So the past couple of days at the MPI – under the ever-watchful analytical eye of Charlotta Mellander – we took the Gallup happy states data and compared it to various measures of state economies. This is a first cut analysis and it’s dealing only with correlation or association and not causation, but the relationships are nonetheless interesting. Here’s a quick rundown.
Our analysis is in sync with what Will Wikinson already has pointed to: State happiness is associated with income (a correlation of .33 with our measure of average income), as well as housing prices (.49). Makes sense: People are willing to pay to live in happy places, and people with more income have more choices. And it’s even more closely associated with levels of human capital (that is, share of adults with a bachelor’s degree or above – it’s . 77)
And what about the creative class? Happy states appear to be creative states – at least as measured by the share of people employed in creative class jobs (with a correlation of .48). The correlations are even higher for the the super-creative core and the the overall creativity index (.53).
Makes you wonder: Are creatives more likely to live in happy places or are they more likely to be happy people? Well… psychologists have identified a powerful relationship between creativity and happiness. Mihaly Csikszentmihalyi finds that engaging in creative activities like writing, playing music, computer programming, mountain climbing, or chess is a major source of happiness. But in her workplace studies, Teresa Amabile of Harvard Business School says it works the other way around: She finds that it’s happiness – or should I say happy workplaces – that generate creative thinking and workplace innovation as opposed to vice versa. Psychologist Barbara Fredricksons suggests that “positive” people are more open-minded, less racially biased, more likely to see the bigger picture, and ultimately more creative. So maybe this kind of thing scales up from who we are and what we do to where we live.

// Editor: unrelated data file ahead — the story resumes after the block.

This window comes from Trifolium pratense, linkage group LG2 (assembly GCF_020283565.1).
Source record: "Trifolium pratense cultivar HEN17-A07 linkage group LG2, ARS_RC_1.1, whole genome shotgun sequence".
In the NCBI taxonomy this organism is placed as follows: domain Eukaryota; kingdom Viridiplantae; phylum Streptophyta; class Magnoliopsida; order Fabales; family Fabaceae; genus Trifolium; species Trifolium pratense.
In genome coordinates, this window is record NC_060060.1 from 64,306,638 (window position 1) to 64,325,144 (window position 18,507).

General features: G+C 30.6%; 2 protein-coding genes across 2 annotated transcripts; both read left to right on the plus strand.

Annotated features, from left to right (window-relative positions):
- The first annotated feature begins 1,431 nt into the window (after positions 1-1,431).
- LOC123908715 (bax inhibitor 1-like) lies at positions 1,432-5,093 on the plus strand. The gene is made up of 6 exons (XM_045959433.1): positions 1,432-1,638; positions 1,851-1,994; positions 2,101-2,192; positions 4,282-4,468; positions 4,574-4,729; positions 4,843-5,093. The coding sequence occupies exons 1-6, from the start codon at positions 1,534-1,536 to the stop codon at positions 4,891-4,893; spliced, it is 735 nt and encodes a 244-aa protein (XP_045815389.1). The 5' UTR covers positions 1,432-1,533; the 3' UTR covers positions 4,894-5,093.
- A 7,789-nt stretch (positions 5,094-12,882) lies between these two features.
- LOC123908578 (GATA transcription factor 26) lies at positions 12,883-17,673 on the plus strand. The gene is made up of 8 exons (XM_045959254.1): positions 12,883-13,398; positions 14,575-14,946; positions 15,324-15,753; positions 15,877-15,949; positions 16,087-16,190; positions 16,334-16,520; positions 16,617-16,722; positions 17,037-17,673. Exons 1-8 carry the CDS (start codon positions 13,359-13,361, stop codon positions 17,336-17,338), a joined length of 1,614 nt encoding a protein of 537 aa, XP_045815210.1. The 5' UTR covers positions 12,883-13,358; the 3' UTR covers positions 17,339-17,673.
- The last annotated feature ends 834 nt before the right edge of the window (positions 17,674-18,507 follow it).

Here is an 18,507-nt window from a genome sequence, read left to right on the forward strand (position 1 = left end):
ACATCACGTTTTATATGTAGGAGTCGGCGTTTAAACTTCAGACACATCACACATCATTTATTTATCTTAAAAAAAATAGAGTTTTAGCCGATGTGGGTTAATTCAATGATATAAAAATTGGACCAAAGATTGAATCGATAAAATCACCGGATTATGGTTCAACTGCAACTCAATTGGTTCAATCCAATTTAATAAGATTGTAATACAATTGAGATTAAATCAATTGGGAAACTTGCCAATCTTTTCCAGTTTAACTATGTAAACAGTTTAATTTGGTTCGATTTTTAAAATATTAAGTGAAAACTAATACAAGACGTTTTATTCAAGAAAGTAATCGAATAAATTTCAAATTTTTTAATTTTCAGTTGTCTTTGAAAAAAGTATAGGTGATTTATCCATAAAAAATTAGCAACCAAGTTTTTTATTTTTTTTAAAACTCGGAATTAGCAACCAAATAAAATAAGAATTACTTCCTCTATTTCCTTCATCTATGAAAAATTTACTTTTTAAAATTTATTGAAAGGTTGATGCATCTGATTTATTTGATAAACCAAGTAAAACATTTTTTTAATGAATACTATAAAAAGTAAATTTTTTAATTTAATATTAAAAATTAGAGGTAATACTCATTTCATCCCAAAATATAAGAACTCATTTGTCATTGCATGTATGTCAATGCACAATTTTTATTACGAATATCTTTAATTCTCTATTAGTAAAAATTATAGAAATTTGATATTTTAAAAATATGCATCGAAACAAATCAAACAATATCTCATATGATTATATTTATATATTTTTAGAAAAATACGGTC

On that score, yes, happy states are also apparently those greater concentrations bohemians (.43), immigrants (.36 ), and gays (.32), as well as states with higher levels of high-tech industry (.22) or those with more innovative potential.
One worrying finding: States with a large concentration of the working class are far less happy – with a negative correlation of (-.51). That’s downright unhappy. Perhaps Marx was right after all about the alienation that comes from industrial work – or in this case the unhappiness found in working class locations. We’ll be doing more on the connection between economic structure and state happiness in the future.
Is there any connection between between happy states and the personality types that live there? Using data provided by Cambridge University psychologist Jason Rentfrow we were able to compare happy states to the concentrations of the five major personality types – extroversion, agreeableness, conscientiousness, openness-to-experience, and neuroticism. While it may not come as a big surprise, neurotic states were far less happy states – the correlation between the two being (-.62). The correlations for all four other personality types were all insignificant.
Take a look at the graphs here and let us know what you see – and think.